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By Glenn H. Reynolds | New York Post
COVID is over. Oh, not with Anthony Fauci. Not with the media. Not with the sour-faced Karens who have enjoyed the sense of meaning — and power — it’s given them. But with normal people, especially outside the big urban areas, it’s over.
The Atlantic scandalized its readers by reporting that this week. In an article titled “Where I Live, No One Cares About COVID,” Matthew Walther wrote: “No one cares. Literally speaking, I know that isn’t true, because if it were, the articles wouldn’t be commissioned. But outside the world inhabited by the professional and managerial classes in a handful of major metropolitan areas, many, if not most, Americans are leading their lives as if COVID is over, and they have been for a long while.”
And with good reason. I confess that in the early days, I was a COVID hawk. With China reporting a 4 to 5 percent mortality rate, there seemed reason. (In fact, I should have reflected more on the untrustworthiness of information from China, especially after the experience of the Diamond Princess cruise ship suggested that COVID was a lot less scary than we were told.)
But science, and rationality in general, is about changing your opinions when you learn new facts. And what we’ve learned is that COVID is somewhat worse than the flu but not nearly bad enough to justify the enormous, expensive and disruptive changes we’ve endured.
In fact, the damages wrought by lockdowns and social isolation — medical, in terms of reduced exercise, missed medical screenings and increased drug and alcohol consumption, as well as psychological, in loneliness and anxiety — may have been worse than those wrought by COVID itself.
Also, most of the nostrums offered by the experts and Karens are nonsensical and don’t work. Masks outdoors, where COVID doesn’t really spread anyway? Plexiglas screens everywhere? Shut-down public water fountains and a wide variety of service changes in hotels, restaurants and airplanes that are attributed to COVID but really about saving money?
People have seen through this, and they’re over it. (And not just in the United States — a friend in London reports that everyone there is cheerfully going unmasked, crowding into pubs and generally ignoring whatever rules remain nominally in force.)
And now the media are trying to rev up fear about the Omicron variant (so-called because naming it the Xi variant would have upset the Chinese) but without much luck. From what we know, the Omicron variant isn’t nearly as lethal. The typical symptoms, mild weakness and a bit of muscle pain, seem rather like those from the vaccines. As it spreads rapidly, it will leave a huge cohort of people with natural immunity or, if they’ve been vaccinated, an enhanced immunity.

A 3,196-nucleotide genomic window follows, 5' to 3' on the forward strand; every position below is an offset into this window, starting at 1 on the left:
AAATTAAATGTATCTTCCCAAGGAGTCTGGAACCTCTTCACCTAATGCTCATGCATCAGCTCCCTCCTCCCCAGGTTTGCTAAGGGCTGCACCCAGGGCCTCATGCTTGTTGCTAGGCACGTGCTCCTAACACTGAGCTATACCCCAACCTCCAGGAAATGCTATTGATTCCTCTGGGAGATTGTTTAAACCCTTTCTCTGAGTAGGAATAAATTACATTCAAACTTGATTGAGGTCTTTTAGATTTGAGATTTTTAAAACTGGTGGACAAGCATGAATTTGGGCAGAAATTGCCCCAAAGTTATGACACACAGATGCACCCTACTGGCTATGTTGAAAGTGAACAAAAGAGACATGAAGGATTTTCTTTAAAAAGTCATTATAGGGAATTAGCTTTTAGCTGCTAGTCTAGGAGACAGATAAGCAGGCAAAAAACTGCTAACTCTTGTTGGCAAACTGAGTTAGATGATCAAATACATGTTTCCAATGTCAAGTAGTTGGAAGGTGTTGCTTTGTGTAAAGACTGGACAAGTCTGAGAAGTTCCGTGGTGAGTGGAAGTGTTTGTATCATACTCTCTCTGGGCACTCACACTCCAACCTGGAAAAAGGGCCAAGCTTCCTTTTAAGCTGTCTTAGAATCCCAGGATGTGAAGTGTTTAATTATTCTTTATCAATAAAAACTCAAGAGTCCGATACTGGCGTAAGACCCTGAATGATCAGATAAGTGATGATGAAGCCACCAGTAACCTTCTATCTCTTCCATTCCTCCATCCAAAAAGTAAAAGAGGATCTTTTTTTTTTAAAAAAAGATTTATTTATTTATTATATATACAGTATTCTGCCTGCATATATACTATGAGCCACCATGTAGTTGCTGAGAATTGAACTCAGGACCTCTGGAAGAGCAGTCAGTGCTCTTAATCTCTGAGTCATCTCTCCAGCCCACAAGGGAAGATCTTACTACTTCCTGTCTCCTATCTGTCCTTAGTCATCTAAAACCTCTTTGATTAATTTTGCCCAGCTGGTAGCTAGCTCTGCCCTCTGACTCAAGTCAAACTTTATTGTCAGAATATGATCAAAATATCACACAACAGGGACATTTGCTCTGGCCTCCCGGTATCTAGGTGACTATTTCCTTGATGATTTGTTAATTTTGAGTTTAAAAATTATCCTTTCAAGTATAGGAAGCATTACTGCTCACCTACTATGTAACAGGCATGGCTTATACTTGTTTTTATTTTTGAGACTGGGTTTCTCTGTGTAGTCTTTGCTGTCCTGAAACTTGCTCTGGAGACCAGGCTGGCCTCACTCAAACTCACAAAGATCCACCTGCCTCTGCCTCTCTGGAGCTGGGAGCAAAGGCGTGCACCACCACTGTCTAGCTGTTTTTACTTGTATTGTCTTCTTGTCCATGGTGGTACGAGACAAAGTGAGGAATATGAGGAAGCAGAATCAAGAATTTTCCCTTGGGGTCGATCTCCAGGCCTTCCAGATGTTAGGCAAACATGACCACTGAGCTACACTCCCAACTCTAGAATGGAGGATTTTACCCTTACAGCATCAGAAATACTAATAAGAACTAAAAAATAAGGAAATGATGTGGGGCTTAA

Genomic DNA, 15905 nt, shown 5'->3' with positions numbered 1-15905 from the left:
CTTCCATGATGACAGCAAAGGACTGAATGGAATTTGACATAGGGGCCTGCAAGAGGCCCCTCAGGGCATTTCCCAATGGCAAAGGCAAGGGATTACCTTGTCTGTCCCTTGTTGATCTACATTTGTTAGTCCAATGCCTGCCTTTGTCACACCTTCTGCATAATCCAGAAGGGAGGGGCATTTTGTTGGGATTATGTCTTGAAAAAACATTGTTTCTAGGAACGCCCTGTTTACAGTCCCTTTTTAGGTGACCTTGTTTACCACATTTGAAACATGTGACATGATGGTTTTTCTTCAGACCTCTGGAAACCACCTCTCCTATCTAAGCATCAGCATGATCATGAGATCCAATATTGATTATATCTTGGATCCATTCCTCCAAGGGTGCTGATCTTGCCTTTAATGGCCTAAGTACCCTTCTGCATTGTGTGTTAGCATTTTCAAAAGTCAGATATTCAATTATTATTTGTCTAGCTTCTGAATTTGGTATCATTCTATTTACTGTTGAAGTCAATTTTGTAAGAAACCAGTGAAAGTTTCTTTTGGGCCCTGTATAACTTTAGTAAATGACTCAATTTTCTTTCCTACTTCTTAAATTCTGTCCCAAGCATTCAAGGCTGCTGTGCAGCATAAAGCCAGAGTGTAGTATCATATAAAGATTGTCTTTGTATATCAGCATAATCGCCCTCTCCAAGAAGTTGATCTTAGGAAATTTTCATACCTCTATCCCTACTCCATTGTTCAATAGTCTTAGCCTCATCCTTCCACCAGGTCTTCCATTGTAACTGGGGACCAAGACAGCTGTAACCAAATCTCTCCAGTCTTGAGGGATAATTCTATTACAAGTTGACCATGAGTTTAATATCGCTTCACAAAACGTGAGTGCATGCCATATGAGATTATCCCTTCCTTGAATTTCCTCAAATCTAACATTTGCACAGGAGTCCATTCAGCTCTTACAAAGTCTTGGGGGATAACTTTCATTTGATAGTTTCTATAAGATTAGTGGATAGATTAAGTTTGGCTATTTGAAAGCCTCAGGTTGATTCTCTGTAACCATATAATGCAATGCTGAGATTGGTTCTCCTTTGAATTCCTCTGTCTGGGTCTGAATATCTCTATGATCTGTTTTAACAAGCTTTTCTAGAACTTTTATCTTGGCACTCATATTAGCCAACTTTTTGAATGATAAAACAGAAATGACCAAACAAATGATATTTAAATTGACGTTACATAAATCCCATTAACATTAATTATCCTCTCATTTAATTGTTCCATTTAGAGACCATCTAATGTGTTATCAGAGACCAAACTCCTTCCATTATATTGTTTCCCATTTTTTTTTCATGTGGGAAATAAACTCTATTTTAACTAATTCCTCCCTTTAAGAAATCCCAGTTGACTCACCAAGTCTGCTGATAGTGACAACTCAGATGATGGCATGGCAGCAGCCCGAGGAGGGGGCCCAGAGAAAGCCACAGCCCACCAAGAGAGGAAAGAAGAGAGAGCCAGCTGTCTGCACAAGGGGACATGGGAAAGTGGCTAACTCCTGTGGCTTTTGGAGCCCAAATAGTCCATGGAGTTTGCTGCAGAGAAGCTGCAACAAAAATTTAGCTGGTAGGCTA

Meanwhile, the powers that be have revealed themselves to be dishonest and inept. Fauci lied about masks at the beginning. Andrew Cuomo sent COVID patients into nursing homes (it made money for his contributors), which caused thousands of elderly people to die. Scarcely a day goes by without some bigshot — California Gov. Gavin Newsom, House Speaker Nancy Pelosi, Chicago Mayor Lori Lightfoot, Anthony Fauci himself — being found breaking his or her own rules on masking, social distancing, etc.
School kids are forced to eat their lunches outdoors and wear masks while adults gather in bars, restaurants and sporting events. The entire COVID apparatus is collapsing under the weight of its own absurdity.
And most people by now have had COVID or know many people who have. It’s not smallpox, it’s not Ebola; in many people it’s not as bad as the flu. In 40 percent of cases, a study recently published in JAMA Network Open found, it’s entirely asymptomatic.
People have noticed and rebelled. And authorities are cracking. Gov. Kathy Hochul just backed down after her effort to impose a statewide mask mandate drew overwhelming opposition. Businesses said they wouldn’t cooperate. Local officials said they wouldn’t enforce the rule. Hochul caved, saying she wouldn’t force counties to go along. Righty pundit Matt Margolis called it a “spectacular failure,” and it was.
Amtrak, facing broad resistance from its workers, suspended its vaccine mandate for employees. And Colorado’s Democratic Gov. Jared Polis said no to a mask mandate, declaring, “The emergency is over.”
It is. And now that it’s over, we need to claw back all the power seized by various institutions in the name of emergency. And when that’s done, we need a searching inquiry into how the power was exercised — an inquiry with consequences.
Glenn Harlan Reynolds is a professor of law at the University of Tennessee and founder of the InstaPundit.com blog.
Author: Frances Rice